William Faulkner, Cleanth Brooks, and the Living-Dead Reader of New Critical Theory

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3 Scopus citations


This article challenges the assumption that close reading is an apolitical and ahistorical practice by reading Cleanth Brooks' The Well Wrought Urn alongside his seminal work on William Faulkner. These texts expose the crucial role attention plays in the formation of close reading, and demonstrate that at the heart of American New Criticism there lies a notion of reading that assumes a unique capacity for animating otherness. Brooks labors to cultivate in his reader an attentiveness so profound as to lead to self-deadening. However, this self-erasure is not a solely negative process in his mind, since it allows the reader an intimate encounter with the literary text as alterity. This New Critical model of reading unexpectedly corresponds to Jacques Derrida's hauntological ethics. By bringing into dialogue Brooks, Faulkner, and Derrida, this essay offers a new view of the values that underlie close reading as a contemporary method of literary interpretation.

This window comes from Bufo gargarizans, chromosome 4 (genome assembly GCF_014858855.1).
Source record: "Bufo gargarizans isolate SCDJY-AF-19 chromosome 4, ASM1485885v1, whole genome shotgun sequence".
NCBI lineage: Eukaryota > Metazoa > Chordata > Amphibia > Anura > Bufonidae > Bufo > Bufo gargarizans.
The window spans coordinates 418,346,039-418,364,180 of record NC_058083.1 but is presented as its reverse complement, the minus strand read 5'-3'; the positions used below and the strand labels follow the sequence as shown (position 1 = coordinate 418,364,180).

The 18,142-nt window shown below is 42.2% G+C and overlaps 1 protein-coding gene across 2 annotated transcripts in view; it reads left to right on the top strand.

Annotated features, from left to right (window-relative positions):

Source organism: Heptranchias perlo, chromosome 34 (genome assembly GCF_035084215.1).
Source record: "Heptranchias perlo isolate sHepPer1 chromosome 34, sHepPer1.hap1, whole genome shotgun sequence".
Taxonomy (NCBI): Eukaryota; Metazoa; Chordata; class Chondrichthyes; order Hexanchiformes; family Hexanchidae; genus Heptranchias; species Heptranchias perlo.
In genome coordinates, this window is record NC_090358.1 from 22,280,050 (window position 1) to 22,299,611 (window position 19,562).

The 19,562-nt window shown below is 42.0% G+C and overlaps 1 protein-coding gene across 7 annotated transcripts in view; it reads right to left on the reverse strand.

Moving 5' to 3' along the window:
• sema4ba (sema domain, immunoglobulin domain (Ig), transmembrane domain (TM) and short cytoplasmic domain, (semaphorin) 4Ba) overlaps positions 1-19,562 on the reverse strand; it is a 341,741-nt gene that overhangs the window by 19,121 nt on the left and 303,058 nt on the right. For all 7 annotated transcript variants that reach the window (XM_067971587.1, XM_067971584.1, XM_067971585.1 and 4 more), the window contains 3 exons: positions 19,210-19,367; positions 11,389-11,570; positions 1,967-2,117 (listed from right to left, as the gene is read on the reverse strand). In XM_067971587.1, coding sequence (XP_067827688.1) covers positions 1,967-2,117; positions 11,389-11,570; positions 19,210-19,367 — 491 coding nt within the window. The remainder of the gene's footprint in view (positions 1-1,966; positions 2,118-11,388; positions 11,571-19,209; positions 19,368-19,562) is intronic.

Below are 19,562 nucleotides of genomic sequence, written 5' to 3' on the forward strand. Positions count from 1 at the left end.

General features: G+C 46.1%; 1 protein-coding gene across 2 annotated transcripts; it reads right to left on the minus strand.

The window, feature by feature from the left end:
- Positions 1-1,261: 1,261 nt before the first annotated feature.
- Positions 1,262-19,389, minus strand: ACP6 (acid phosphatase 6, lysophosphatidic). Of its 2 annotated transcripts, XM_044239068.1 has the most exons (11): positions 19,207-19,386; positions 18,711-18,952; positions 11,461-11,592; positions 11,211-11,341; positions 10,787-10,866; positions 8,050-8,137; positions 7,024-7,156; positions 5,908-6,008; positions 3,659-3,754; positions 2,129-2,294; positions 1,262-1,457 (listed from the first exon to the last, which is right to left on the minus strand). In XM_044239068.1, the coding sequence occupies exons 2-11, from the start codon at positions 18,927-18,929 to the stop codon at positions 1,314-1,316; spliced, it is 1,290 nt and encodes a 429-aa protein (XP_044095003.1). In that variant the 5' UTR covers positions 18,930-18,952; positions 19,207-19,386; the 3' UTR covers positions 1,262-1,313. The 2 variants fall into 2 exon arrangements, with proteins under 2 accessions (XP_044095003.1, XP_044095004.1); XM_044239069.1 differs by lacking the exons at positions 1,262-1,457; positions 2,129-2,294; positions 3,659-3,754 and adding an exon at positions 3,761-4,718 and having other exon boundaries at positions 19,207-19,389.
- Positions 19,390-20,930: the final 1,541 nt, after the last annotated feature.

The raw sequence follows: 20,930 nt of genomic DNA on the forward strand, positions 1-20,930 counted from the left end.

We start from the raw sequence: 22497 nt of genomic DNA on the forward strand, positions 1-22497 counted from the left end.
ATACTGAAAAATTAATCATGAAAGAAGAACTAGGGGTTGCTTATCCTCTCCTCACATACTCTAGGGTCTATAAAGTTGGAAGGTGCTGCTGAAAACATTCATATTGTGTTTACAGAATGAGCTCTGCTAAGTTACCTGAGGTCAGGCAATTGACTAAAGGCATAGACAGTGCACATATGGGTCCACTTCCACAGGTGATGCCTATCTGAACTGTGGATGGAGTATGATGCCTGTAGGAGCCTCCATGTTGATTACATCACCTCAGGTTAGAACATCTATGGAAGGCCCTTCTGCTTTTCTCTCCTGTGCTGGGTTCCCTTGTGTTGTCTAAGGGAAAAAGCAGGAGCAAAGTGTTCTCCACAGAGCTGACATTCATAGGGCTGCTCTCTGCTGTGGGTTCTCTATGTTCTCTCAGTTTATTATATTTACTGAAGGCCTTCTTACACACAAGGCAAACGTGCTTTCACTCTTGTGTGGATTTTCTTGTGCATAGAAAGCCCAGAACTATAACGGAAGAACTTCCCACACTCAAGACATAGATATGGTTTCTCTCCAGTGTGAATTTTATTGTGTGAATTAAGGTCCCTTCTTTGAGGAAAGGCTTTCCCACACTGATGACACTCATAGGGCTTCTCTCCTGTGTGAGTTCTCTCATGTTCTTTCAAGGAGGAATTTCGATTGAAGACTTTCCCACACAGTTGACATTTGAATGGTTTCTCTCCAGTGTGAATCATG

Original languageEnglish
Pages (from-to)49-83
Number of pages35
JournalArizona Quarterly
Issue number1
StatePublished - 1 Mar 2019

ASJC Scopus subject areas

  • Cultural Studies
  • Literature and Literary Theory


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